"In this beautifully written and engrossing story of a controversial figure in Mexican history, Camilla Townsend does a wonderful job unraveling the multiple myths about Malintzin (Marina, Malinche), and placing her within her culture, her choices, and the tumultuous times in which she lived. The result is a portrayal of Malintzin as a complex human being forced by circumstances to confront change and adaptation in order to survive."--Susan M. Socolow, Emory University

"Camilla Townsend's text reads beautifully. She has a capacity to express complex ideas in simple, elegant language. This book consists of an interweaving of many strands of analysis. Malinche appears as symbol, as a historical conundrum, and as an actor in one of history's most fascinating dramas. The reader follows Malinche but all the while learns about the Nahuas' world. It is a book that will be extremely valuable for classrooms but also makes an important contribution to the academic literature."--Sonya Lipsett-Rivera, professor of history, Carleton University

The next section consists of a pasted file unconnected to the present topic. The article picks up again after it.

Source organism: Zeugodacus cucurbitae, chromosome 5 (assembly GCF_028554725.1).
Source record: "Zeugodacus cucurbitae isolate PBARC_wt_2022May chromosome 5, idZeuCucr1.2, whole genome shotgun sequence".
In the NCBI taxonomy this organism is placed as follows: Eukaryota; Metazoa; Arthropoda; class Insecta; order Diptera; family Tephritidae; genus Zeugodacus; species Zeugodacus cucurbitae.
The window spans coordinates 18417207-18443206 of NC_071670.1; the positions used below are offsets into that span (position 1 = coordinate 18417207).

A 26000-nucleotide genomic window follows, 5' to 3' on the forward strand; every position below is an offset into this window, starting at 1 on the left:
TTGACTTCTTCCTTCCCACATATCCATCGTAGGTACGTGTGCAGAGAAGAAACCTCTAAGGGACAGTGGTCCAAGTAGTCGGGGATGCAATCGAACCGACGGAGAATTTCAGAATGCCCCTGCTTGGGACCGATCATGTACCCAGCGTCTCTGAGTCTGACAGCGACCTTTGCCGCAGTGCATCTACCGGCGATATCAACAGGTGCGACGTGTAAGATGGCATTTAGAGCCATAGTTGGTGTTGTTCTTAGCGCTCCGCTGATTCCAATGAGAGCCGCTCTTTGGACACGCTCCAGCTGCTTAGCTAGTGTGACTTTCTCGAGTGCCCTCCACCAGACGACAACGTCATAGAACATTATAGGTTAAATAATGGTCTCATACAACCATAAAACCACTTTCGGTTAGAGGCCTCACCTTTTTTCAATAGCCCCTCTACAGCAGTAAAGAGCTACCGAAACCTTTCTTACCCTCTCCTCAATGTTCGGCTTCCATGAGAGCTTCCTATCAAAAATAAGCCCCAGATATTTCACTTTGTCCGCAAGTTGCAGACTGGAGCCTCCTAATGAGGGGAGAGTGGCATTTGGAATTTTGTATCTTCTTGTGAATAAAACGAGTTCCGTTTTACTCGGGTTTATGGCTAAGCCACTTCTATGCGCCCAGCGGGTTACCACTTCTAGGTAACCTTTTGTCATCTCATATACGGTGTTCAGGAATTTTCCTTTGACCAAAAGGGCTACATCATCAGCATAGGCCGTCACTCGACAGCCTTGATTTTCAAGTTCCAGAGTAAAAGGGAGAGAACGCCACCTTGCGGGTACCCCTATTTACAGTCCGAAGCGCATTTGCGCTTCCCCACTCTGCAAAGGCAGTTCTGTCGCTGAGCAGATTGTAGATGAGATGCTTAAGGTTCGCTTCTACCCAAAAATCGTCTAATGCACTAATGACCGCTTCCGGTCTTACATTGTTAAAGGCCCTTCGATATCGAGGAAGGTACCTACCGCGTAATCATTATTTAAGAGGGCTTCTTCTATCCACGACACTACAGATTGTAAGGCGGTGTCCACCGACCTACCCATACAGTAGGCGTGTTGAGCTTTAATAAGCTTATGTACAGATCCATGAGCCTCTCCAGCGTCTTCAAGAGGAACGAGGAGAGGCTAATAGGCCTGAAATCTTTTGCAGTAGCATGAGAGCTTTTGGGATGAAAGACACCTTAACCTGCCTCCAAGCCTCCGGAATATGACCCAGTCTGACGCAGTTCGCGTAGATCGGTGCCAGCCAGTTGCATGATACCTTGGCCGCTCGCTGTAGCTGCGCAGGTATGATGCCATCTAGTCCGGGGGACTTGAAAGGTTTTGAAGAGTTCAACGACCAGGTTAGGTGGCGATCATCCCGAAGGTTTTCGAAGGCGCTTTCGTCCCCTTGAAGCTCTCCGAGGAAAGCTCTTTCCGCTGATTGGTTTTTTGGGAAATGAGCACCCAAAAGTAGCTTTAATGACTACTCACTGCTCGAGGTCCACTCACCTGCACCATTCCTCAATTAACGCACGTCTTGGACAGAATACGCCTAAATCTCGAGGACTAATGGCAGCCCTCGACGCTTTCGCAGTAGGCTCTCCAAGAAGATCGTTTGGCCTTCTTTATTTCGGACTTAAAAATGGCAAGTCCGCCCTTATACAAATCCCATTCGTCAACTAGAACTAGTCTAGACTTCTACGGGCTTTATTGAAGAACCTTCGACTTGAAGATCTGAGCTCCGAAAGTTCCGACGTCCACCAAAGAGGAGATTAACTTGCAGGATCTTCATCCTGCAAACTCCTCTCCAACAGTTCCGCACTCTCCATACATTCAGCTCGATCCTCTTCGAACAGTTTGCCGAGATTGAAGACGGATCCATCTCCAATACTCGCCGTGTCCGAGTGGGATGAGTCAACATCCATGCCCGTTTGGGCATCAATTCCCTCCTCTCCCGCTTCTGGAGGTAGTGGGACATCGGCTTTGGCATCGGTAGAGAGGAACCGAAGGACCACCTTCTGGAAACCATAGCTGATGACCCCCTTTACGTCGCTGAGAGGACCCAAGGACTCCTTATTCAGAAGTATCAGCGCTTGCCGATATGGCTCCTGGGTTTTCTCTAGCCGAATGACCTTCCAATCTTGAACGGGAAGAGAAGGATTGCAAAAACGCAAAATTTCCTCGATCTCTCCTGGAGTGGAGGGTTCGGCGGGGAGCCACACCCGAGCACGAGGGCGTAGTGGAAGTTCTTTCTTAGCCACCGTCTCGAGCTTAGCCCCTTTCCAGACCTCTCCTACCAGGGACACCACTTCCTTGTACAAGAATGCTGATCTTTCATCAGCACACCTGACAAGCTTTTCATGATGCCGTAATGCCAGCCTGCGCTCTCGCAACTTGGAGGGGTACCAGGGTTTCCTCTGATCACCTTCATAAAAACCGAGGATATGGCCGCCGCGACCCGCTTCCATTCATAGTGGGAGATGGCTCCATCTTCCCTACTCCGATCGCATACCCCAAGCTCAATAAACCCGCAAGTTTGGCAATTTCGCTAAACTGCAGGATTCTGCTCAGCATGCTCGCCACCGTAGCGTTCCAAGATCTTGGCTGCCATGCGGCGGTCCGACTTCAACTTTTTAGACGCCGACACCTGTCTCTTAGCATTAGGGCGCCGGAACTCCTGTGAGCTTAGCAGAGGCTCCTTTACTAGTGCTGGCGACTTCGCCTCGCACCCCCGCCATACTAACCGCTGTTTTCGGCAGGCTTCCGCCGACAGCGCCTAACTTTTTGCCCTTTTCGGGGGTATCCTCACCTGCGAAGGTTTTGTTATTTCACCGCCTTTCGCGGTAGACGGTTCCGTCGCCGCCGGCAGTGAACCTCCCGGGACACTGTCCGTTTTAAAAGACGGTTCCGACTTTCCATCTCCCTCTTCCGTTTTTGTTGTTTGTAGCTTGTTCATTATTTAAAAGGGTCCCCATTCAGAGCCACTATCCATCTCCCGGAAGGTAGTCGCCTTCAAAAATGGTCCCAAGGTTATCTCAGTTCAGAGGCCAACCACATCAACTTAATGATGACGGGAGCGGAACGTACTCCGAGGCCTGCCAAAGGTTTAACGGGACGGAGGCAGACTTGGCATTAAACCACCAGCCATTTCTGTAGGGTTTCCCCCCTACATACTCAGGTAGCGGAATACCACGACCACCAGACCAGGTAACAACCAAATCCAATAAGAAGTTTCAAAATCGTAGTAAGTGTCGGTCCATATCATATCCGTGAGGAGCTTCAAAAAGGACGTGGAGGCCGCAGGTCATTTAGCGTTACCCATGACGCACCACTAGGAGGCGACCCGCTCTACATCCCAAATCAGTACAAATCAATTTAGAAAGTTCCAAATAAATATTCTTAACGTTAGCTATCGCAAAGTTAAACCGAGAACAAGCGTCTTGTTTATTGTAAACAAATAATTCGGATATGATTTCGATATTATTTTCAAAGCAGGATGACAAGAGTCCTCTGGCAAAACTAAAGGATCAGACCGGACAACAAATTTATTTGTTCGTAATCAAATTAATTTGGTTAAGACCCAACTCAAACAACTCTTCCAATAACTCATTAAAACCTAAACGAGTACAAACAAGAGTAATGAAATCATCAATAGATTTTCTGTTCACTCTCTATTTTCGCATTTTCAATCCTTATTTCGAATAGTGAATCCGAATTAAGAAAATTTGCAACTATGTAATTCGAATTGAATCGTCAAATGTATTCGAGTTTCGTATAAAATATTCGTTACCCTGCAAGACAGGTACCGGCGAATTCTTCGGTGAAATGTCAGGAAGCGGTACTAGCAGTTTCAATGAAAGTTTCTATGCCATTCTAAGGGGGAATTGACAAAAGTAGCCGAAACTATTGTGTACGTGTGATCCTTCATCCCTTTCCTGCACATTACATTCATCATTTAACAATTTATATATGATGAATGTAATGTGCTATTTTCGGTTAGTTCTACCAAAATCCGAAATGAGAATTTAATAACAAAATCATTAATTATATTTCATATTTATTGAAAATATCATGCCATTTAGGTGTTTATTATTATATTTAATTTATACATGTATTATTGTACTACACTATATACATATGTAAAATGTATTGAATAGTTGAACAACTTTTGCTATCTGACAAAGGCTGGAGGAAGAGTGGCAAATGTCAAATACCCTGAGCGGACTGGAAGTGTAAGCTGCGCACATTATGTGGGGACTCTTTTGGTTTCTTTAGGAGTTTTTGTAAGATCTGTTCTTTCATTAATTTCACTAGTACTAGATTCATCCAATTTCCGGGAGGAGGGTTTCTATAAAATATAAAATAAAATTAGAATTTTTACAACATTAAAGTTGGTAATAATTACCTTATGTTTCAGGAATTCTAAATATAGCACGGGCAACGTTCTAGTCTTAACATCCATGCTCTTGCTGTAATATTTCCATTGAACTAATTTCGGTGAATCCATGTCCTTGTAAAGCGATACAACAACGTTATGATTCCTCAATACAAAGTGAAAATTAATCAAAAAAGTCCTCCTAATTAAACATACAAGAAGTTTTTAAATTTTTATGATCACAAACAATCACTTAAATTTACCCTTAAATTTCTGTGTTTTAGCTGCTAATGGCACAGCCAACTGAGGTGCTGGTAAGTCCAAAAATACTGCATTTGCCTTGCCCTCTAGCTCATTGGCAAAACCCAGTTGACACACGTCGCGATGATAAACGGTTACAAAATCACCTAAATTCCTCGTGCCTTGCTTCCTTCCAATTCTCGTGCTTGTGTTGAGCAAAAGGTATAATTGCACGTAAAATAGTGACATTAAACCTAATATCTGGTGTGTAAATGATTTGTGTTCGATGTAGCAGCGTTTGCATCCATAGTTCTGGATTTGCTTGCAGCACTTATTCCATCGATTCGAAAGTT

A thousand years of legal protections against tyranny are being stolen right before our eyes. Under the guise of good intentions, personal liberties as old as the Magna Carta have become casualties in the wars being waged on pollution, drugs, white-collar crime, and all of the other real and imagined social ills. The result: innocent people caught up in a bureaucratic web that destroys lives and livelihoods; businesses shuttered because of victimless infractions; a justice system that values coerced pleas over the search for truth; bullying police agencies empowered to confiscate property without due process.

"A devastating indictment of our current system of justice." — Milton Friedman